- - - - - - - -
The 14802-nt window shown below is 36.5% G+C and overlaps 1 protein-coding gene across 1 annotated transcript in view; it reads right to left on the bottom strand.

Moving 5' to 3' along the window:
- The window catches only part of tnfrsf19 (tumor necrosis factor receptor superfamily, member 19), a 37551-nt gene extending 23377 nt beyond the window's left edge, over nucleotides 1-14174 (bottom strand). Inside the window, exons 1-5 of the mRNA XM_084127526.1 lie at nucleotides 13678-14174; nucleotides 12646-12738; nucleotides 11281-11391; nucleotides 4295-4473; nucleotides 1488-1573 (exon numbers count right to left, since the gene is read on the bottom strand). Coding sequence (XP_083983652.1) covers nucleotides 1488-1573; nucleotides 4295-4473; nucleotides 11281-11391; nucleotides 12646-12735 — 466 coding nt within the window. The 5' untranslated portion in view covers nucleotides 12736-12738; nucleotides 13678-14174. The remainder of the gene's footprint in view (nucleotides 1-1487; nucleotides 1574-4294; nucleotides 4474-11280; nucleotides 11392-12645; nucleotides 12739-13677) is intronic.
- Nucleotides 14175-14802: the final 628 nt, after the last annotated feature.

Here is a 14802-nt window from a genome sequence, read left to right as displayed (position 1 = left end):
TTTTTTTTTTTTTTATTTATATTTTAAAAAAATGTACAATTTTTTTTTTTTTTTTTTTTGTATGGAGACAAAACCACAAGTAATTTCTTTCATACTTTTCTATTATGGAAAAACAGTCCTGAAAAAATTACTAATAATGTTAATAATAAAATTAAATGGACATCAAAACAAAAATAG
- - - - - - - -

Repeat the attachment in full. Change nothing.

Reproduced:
The 14802-nt window shown below is 36.5% G+C and overlaps 1 protein-coding gene across 1 annotated transcript in view; it reads right to left on the bottom strand.

Moving 5' to 3' along the window:
- The window catches only part of tnfrsf19 (tumor necrosis factor receptor superfamily, member 19), a 37551-nt gene extending 23377 nt beyond the window's left edge, over nucleotides 1-14174 (bottom strand). Inside the window, exons 1-5 of the mRNA XM_084127526.1 lie at nucleotides 13678-14174; nucleotides 12646-12738; nucleotides 11281-11391; nucleotides 4295-4473; nucleotides 1488-1573 (exon numbers count right to left, since the gene is read on the bottom strand). Coding sequence (XP_083983652.1) covers nucleotides 1488-1573; nucleotides 4295-4473; nucleotides 11281-11391; nucleotides 12646-12735 — 466 coding nt within the window. The 5' untranslated portion in view covers nucleotides 12736-12738; nucleotides 13678-14174. The remainder of the gene's footprint in view (nucleotides 1-1487; nucleotides 1574-4294; nucleotides 4474-11280; nucleotides 11392-12645; nucleotides 12739-13677) is intronic.
- Nucleotides 14175-14802: the final 628 nt, after the last annotated feature.

Here is a 14802-nt window from a genome sequence, read left to right as displayed (position 1 = left end):
TTTTTTTTTTTTTTATTTATATTTTAAAAAAATGTACAATTTTTTTTTTTTTTTTTTTTGTATGGAGACAAAACCACAAGTAATTTCTTTCATACTTTTCTATTATGGAAAAACAGTCCTGAAAAAATTACTAATAATGTTAATAATAAAATTAAATGGACATCAAAACAAAAATAG